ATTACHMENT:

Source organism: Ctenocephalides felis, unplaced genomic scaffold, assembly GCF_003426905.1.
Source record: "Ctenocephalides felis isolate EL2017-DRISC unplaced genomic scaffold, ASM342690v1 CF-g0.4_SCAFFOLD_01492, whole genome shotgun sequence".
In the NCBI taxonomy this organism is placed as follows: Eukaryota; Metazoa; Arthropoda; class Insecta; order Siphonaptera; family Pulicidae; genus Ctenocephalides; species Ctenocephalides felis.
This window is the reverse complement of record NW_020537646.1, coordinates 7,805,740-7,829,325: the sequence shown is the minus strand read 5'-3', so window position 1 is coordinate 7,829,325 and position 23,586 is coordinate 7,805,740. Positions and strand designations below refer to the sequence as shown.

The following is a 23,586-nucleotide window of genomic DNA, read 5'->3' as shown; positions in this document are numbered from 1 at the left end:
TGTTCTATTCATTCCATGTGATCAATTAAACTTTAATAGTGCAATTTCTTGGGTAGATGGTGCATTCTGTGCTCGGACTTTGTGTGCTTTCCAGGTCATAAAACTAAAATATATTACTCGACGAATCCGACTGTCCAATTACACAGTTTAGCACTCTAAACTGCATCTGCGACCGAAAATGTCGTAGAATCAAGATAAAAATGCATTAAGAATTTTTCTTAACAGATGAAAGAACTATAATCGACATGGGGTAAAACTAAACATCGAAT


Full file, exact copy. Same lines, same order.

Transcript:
Source organism: Ctenocephalides felis, unplaced genomic scaffold, assembly GCF_003426905.1.
Source record: "Ctenocephalides felis isolate EL2017-DRISC unplaced genomic scaffold, ASM342690v1 CF-g0.4_SCAFFOLD_01492, whole genome shotgun sequence".
In the NCBI taxonomy this organism is placed as follows: Eukaryota; Metazoa; Arthropoda; class Insecta; order Siphonaptera; family Pulicidae; genus Ctenocephalides; species Ctenocephalides felis.
This window is the reverse complement of record NW_020537646.1, coordinates 7,805,740-7,829,325: the sequence shown is the minus strand read 5'-3', so window position 1 is coordinate 7,829,325 and position 23,586 is coordinate 7,805,740. Positions and strand designations below refer to the sequence as shown.

The following is a 23,586-nucleotide window of genomic DNA, read 5'->3' as shown; positions in this document are numbered from 1 at the left end:
TGTTCTATTCATTCCATGTGATCAATTAAACTTTAATAGTGCAATTTCTTGGGTAGATGGTGCATTCTGTGCTCGGACTTTGTGTGCTTTCCAGGTCATAAAACTAAAATATATTACTCGACGAATCCGACTGTCCAATTACACAGTTTAGCACTCTAAACTGCATCTGCGACCGAAAATGTCGTAGAATCAAGATAAAAATGCATTAAGAATTTTTCTTAACAGATGAAAGAACTATAATCGACATGGGGTAAAACTAAACATCGAAT